Julie Tingley: What’s next for you after this remarkable achievement? 

Dev Shah: I’m currently in Palm Harbor University High School. I want to run my own spelling bee, and I currently run my own spelling preparation blog. I write for some magazines like the Teen Magazine and my own local magazine, “The Stroll Bayou Club.” I’m part of my school’s orchestra and medical club.

Julie Tingley: Describe the support and encouragement you received from your family, friends, and teachers throughout your journey to becoming the Scripps National Spelling Bee champion.

Dev Shah: I owe a lot of my success to one teacher, Ms. Micalizzi. In order to do the national spelling bee, the school has to join first. I seriously considered switching schools because no one wanted to do the spelling bee.

I couldn’t find anyone to do it, and no one would respond to me, but Ms. Micalizzi was the only one who responded. She was there every step of the process. She watched my regional bee even though she had her own obligations and busy life. I genuinely want to help people with a similar issue. Not everyone has a Ms. Micalizzi in their school.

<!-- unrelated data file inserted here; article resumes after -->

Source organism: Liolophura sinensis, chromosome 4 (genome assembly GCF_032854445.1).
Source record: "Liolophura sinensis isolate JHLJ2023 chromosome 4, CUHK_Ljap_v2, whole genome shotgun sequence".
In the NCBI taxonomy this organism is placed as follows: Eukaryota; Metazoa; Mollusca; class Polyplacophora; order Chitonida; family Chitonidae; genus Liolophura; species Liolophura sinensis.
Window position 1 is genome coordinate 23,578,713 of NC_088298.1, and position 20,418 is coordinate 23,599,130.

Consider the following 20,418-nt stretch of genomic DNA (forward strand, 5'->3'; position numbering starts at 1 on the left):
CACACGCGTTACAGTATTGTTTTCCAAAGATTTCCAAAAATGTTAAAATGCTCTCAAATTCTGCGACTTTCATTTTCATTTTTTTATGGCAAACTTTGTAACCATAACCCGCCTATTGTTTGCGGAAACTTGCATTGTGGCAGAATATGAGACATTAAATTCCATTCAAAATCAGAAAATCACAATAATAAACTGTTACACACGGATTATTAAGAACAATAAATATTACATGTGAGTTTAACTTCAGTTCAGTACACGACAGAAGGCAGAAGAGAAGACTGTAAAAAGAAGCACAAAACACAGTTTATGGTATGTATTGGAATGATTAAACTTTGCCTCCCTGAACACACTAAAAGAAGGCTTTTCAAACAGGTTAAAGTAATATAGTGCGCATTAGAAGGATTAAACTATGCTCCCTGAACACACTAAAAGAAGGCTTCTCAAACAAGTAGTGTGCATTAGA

It discomforts me knowing that the next national spelling champion probably doesn’t have a school sponsor. The support from all of my friends and family makes me so happy. The day we came back, just seeing everyone at the airport, was much more valuable than all the other interviews.

I’m so grateful to some other teachers like Ms. Tave, Ms. Shank, and Ms. Choi. Teachers don’t get enough recognition for what they do and I want to make sure they do. I would not be here if it weren’t for my teachers and their support.

Julie Tingley: What is your favorite thing to do in Tampa Bay with your family?

Dev Shah: My favorite thing to do in Tampa Bay is Busch Gardens.

Learn more about Dev:

Photo credit: Courtesy of Scripps National Spelling Bee. Originally featured in the November 2023 issue of Tampa Bay Parenting Magazine.